Big talk from Greg McGarity:
“If you see it, you own it,” said McGarity, who took over at his alma mater in August 2010 after serving 18 years as Jeremy Foley’s right-hand man at Florida. “No matter what it is, from a piece of paper on the ground to somebody breaking the rules. If you see it, you own it, and if it is serious you are obligated to report it up the chain of command.”
No doubt he’s sincere. And no doubt he reflects a general consensus among his peers (at least I hope so). But let’s face it – being concerned about a Jerry Sandusky is easy. Nobody wants to be seen as empowering a monster.
But how about turning some of that worry about the chain of command to something a wee bit harder, eh? Something like, oh, say, this.
There’s another college sports scandal largely going unnoticed this summer. It’s not as horrific as Penn State. What could be worse than that?
But North Carolina’s academic scandal is a big deal. And it could be bigger if it becomes attached to Roy Williams’ basketball program.
Concealing the rapes of boys presumably (hopefully!) doesn’t happen often in college sports. Yet a big reason why that duplicity occurred is similar to why large numbers of North Carolina athletes attended bogus classes.
Keep the athlete eligible or a coach/administrator employed. Keep the school’s image intact while trying to win games. Keep printing money through the college sports machine.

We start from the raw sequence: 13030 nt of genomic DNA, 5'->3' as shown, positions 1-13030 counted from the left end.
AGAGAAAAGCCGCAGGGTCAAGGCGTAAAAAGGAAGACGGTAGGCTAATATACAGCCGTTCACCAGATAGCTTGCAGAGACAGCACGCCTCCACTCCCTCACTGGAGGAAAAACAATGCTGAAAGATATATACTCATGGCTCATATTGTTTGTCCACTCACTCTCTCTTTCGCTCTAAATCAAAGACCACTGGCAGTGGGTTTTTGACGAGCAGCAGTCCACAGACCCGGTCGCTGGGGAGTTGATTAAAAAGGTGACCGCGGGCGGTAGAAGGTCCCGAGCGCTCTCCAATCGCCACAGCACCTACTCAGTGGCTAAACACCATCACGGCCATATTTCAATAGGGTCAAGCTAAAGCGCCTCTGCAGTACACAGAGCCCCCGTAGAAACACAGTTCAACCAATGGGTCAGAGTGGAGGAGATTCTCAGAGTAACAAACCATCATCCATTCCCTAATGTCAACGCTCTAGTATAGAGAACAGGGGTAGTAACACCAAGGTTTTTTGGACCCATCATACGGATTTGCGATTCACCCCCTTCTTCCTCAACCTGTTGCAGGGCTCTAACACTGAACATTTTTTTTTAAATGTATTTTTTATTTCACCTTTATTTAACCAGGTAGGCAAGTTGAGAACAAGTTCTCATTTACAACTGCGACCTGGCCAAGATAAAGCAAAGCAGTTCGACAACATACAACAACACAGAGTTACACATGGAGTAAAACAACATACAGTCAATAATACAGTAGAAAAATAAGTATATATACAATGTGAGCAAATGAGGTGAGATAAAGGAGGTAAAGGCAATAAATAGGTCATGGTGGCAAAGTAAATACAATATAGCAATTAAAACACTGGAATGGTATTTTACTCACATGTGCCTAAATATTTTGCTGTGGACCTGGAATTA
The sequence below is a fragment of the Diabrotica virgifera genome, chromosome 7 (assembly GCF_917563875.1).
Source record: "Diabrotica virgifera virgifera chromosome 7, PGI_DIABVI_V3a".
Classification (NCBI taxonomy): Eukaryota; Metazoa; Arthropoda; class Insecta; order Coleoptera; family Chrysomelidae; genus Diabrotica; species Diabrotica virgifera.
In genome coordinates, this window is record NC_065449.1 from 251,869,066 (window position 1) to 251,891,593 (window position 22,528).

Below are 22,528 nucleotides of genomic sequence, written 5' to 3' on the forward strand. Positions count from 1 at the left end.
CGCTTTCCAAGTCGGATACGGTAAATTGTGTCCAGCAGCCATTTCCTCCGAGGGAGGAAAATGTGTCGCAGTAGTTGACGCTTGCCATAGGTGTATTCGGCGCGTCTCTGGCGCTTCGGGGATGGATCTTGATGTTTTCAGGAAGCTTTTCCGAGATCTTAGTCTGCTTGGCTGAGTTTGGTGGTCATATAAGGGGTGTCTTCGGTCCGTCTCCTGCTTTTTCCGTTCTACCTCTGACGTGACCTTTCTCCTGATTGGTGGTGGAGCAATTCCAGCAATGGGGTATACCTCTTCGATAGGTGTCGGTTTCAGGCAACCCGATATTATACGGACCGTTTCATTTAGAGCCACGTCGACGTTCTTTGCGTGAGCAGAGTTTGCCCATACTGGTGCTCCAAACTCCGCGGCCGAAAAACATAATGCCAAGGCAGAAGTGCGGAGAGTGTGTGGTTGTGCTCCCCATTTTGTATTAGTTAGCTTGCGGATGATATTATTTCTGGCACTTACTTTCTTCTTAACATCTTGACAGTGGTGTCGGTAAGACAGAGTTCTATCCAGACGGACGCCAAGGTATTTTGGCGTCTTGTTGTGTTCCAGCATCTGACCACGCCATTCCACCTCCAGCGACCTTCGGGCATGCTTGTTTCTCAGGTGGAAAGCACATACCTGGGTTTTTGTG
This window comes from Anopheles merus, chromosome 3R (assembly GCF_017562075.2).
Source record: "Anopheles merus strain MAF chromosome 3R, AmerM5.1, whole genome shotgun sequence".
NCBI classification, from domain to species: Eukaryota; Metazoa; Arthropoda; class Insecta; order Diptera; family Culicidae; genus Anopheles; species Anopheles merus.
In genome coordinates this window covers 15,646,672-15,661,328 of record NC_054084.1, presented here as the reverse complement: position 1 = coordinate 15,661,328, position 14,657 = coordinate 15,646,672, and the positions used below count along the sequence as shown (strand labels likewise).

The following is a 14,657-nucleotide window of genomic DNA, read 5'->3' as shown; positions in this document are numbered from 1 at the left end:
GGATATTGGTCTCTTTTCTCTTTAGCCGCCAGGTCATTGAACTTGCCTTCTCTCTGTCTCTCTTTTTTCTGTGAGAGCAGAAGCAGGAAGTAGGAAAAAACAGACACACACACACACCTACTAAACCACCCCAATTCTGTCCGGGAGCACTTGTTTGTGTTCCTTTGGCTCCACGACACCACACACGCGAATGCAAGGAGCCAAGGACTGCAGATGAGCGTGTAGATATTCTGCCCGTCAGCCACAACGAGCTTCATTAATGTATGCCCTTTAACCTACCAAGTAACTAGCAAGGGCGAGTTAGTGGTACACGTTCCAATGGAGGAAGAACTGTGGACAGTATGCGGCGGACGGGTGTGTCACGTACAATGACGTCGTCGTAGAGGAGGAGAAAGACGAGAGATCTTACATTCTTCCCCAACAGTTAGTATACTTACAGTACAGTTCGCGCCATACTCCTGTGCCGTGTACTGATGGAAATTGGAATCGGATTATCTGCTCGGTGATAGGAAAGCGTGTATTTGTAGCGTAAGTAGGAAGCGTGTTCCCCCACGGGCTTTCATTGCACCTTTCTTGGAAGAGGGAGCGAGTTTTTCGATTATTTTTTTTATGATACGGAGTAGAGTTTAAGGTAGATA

I think Solomon’s kidding himself if he thinks Penn State grabbed all the oxygen in the room such that we don’t hear much about what’s unfolding in Chapel Hill. The reality is that academic scandals sprout like weeds in the college football world. Some brief attention may get paid to one thing or another, but they all wind up fading when the weather turns cooler.
But he’s spot on about the rest. Just as much as what we saw at Penn State, academic scandals are about letting athletic departments have too much say over school management. (And just like at Penn State, some of what occurred at North Carolina may violate state criminal laws.)
So, what say you, Mark Emmert and your band of merry men? Is it culture changing time again?
I’m not holding my breath. Like I said, condemning a serial child rapist and those who enabled him isn’t hard. Lifting the curtain to assign blame for college football’s sausage making is. Just ask someone close to us.
Georgia president Michael Adams, a former member of the NCAA’s Executive Committee, has made some unpopular moves concerning athletics in his time at Georgia. He forced former athletics director and Hall of Fame football coach Vince Dooley to retire in 2004. He was the force behind the hiring of basketball coach Jim Harrick, who he later fired due to NCAA violations.
But Adams has shown a zero tolerance approach to coaches or employees who behave badly. When athletics director Damon Evans, Adams’ hand-picked successor to Dooley, was arrested for DUI while with a woman who was not his wife, Adams immediately fired Evans…
Don’t you love the way Barnhart finesses that academic scandal? Sure, Harrick got fired. But does anyone remember that the only people who paid a price for the school turning a blind eye to what Harrick Junior was doing were the basketball players who weren’t allowed to play postseason ball? They got sacrificed on Michael Adams’ altar. But the administrators who allowed the situation to fester suffered not a whit. That’s the approach that makes this quote from McGarity so laughable: “It has to start with presidential leadership. If you have a president who has his priorities in order there is less of a chance that something like this [Penn State] could happen.”
So don’t count on Sheriff Emmert riding out again to clean up our fair town. Child rapists, beware. The rest of you folks undermining college sports? Keep the noise down, or they might have to issue you a citation.